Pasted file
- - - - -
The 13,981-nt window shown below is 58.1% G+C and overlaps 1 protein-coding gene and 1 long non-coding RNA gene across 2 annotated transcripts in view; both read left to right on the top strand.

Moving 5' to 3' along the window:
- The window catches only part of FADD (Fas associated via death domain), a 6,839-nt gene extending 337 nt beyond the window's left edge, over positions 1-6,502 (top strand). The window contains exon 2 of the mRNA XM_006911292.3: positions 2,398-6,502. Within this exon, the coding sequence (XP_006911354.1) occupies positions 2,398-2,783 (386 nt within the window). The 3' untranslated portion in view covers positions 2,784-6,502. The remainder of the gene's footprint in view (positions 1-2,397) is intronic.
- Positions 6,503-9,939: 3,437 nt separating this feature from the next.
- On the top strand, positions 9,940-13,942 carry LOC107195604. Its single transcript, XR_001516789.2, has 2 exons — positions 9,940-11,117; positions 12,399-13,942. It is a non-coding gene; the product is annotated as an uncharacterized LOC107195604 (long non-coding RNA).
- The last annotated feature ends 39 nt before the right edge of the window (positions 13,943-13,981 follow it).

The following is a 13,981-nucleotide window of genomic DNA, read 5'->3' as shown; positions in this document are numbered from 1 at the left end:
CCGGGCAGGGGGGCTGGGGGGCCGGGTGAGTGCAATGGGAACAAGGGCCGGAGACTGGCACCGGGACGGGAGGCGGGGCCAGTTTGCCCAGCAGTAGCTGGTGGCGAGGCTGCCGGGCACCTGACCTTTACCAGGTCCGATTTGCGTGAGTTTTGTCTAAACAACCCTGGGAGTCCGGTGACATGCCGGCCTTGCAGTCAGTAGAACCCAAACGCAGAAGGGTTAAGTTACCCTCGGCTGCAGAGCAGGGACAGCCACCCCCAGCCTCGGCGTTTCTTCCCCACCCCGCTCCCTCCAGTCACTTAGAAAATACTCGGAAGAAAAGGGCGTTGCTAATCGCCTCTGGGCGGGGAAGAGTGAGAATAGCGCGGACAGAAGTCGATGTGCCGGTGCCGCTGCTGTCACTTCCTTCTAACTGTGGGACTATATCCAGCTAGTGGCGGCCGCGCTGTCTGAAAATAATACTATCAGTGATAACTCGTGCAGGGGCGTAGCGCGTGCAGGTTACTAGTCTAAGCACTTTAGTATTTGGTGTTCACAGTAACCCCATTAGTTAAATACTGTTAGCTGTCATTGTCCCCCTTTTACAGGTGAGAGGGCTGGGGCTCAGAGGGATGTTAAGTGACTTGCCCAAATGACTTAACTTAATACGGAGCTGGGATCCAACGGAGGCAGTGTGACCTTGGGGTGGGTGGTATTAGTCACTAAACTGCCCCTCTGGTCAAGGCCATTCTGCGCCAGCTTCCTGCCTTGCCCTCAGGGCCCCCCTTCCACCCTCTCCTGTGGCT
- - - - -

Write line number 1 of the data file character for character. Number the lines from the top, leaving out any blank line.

The 13,981-nt window shown below is 58.1% G+C and overlaps 1 protein-coding gene and 1 long non-coding RNA gene across 2 annotated transcripts in view; both read left to right on the top strand.